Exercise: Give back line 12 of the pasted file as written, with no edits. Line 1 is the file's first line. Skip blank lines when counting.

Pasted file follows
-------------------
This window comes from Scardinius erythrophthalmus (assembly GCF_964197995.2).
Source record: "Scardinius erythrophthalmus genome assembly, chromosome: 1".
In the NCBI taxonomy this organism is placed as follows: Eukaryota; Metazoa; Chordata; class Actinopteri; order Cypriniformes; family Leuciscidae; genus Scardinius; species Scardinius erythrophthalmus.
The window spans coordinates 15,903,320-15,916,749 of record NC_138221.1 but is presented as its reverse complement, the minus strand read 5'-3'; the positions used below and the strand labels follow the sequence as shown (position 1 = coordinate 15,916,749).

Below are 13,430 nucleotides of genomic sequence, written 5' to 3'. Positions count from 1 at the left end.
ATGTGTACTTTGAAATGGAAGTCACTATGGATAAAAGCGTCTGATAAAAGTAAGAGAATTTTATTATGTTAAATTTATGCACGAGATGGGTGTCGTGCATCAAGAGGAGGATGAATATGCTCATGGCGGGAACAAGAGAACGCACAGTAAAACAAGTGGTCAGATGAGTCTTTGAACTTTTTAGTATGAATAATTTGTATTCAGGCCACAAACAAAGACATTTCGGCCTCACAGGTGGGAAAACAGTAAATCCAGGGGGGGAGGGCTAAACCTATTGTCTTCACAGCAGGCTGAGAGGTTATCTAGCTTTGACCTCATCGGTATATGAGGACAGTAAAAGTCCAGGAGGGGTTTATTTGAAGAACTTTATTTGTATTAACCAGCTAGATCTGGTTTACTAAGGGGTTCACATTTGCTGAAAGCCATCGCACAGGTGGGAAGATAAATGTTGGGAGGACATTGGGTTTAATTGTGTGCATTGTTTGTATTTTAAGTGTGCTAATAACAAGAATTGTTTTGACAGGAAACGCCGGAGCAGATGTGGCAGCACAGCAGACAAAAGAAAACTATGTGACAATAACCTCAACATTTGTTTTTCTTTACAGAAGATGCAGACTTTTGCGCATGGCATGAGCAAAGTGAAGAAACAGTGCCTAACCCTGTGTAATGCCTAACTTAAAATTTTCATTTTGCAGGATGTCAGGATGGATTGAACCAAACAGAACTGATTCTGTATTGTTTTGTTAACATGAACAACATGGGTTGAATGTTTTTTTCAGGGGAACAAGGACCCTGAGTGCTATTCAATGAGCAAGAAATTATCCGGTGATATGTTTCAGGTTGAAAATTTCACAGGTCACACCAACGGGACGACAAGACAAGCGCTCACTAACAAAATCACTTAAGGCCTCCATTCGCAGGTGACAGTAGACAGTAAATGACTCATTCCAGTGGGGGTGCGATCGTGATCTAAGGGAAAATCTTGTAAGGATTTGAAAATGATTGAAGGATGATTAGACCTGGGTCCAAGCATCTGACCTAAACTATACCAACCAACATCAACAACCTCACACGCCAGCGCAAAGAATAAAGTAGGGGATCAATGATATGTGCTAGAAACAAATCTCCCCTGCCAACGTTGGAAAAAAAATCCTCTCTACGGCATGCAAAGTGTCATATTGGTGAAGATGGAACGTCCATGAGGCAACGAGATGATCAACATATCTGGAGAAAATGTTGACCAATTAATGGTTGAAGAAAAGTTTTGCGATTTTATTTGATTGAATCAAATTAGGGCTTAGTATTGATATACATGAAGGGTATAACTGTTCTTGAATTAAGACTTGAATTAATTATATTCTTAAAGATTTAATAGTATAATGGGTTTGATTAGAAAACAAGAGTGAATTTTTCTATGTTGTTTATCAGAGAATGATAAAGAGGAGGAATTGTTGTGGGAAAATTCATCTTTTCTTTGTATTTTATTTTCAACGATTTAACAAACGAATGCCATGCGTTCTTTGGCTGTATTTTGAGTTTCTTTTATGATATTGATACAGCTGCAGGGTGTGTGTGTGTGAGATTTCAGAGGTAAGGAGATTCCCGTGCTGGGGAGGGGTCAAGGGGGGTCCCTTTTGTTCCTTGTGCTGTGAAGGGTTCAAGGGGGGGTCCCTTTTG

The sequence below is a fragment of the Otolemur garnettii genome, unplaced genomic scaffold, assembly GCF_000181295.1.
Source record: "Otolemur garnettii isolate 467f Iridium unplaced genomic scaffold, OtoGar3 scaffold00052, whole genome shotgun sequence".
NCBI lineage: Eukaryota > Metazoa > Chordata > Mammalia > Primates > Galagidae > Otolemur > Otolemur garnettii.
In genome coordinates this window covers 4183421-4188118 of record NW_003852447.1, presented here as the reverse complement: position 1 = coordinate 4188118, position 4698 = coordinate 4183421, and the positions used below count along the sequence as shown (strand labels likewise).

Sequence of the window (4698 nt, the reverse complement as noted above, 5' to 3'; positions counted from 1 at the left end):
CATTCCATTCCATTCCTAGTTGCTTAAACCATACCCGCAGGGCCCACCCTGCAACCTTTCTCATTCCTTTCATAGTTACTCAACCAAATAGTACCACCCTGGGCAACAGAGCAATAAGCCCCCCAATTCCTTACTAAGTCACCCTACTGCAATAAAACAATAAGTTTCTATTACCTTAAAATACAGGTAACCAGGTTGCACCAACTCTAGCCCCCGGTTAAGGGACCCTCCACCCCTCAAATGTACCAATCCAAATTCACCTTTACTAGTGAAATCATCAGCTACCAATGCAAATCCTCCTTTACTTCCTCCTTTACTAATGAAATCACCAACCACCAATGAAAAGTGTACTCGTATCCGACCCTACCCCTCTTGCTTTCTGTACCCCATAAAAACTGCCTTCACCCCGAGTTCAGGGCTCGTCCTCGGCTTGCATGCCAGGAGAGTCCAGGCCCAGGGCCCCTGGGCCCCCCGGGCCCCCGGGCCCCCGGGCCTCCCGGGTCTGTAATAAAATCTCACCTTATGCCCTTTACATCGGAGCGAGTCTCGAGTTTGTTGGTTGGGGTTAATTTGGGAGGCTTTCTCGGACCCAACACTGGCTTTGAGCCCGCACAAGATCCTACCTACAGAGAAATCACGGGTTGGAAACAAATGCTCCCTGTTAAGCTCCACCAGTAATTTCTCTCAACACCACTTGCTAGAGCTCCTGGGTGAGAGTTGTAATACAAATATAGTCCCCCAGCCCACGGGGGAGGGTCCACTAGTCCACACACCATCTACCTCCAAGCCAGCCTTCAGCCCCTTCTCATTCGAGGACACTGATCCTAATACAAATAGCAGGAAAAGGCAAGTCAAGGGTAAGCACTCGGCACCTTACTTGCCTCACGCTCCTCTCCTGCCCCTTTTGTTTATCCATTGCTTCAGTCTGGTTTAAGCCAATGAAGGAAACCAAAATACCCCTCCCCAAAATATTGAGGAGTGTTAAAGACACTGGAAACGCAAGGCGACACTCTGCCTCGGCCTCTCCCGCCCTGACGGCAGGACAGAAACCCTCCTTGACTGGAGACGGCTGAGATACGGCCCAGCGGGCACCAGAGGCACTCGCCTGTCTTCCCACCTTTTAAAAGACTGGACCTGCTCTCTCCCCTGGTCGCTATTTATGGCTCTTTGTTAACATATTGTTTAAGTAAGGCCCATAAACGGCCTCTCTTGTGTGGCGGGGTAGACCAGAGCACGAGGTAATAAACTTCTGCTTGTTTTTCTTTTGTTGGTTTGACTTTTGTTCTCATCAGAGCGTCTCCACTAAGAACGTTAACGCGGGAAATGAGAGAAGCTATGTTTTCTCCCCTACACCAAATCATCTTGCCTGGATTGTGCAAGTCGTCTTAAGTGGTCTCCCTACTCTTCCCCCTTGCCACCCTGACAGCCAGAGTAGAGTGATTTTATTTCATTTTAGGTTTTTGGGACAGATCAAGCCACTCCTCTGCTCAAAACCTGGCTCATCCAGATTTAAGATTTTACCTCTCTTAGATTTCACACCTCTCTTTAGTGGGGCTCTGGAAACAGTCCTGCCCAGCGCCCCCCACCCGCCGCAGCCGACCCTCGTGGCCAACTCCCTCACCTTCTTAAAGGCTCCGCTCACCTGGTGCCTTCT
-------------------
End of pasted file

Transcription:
CATTCCATTCCATTCCTAGTTGCTTAAACCATACCCGCAGGGCCCACCCTGCAACCTTTCTCATTCCTTTCATAGTTACTCAACCAAATAGTACCACCCTGGGCAACAGAGCAATAAGCCCCCCAATTCCTTACTAAGTCACCCTACTGCAATAAAACAATAAGTTTCTATTACCTTAAAATACAGGTAACCAGGTTGCACCAACTCTAGCCCCCGGTTAAGGGACCCTCCACCCCTCAAATGTACCAATCCAAATTCACCTTTACTAGTGAAATCATCAGCTACCAATGCAAATCCTCCTTTACTTCCTCCTTTACTAATGAAATCACCAACCACCAATGAAAAGTGTACTCGTATCCGACCCTACCCCTCTTGCTTTCTGTACCCCATAAAAACTGCCTTCACCCCGAGTTCAGGGCTCGTCCTCGGCTTGCATGCCAGGAGAGTCCAGGCCCAGGGCCCCTGGGCCCCCCGGGCCCCCGGGCCCCCGGGCCTCCCGGGTCTGTAATAAAATCTCACCTTATGCCCTTTACATCGGAGCGAGTCTCGAGTTTGTTGGTTGGGGTTAATTTGGGAGGCTTTCTCGGACCCAACACTGGCTTTGAGCCCGCACAAGATCCTACCTACAGAGAAATCACGGGTTGGAAACAAATGCTCCCTGTTAAGCTCCACCAGTAATTTCTCTCAACACCACTTGCTAGAGCTCCTGGGTGAGAGTTGTAATACAAATATAGTCCCCCAGCCCACGGGGGAGGGTCCACTAGTCCACACACCATCTACCTCCAAGCCAGCCTTCAGCCCCTTCTCATTCGAGGACACTGATCCTAATACAAATAGCAGGAAAAGGCAAGTCAAGGGTAAGCACTCGGCACCTTACTTGCCTCACGCTCCTCTCCTGCCCCTTTTGTTTATCCATTGCTTCAGTCTGGTTTAAGCCAATGAAGGAAACCAAAATACCCCTCCCCAAAATATTGAGGAGTGTTAAAGACACTGGAAACGCAAGGCGACACTCTGCCTCGGCCTCTCCCGCCCTGACGGCAGGACAGAAACCCTCCTTGACTGGAGACGGCTGAGATACGGCCCAGCGGGCACCAGAGGCACTCGCCTGTCTTCCCACCTTTTAAAAGACTGGACCTGCTCTCTCCCCTGGTCGCTATTTATGGCTCTTTGTTAACATATTGTTTAAGTAAGGCCCATAAACGGCCTCTCTTGTGTGGCGGGGTAGACCAGAGCACGAGGTAATAAACTTCTGCTTGTTTTTCTTTTGTTGGTTTGACTTTTGTTCTCATCAGAGCGTCTCCACTAAGAACGTTAACGCGGGAAATGAGAGAAGCTATGTTTTCTCCCCTACACCAAATCATCTTGCCTGGATTGTGCAAGTCGTCTTAAGTGGTCTCCCTACTCTTCCCCCTTGCCACCCTGACAGCCAGAGTAGAGTGATTTTATTTCATTTTAGGTTTTTGGGACAGATCAAGCCACTCCTCTGCTCAAAACCTGGCTCATCCAGATTTAAGATTTTACCTCTCTTAGATTTCACACCTCTCTTTAGTGGGGCTCTGGAAACAGTCCTGCCCAGCGCCCCCCACCCGCCGCAGCCGACCCTCGTGGCCAACTCCCTCACCTTCTTAAAGGCTCCGCTCACCTGGTGCCTTCT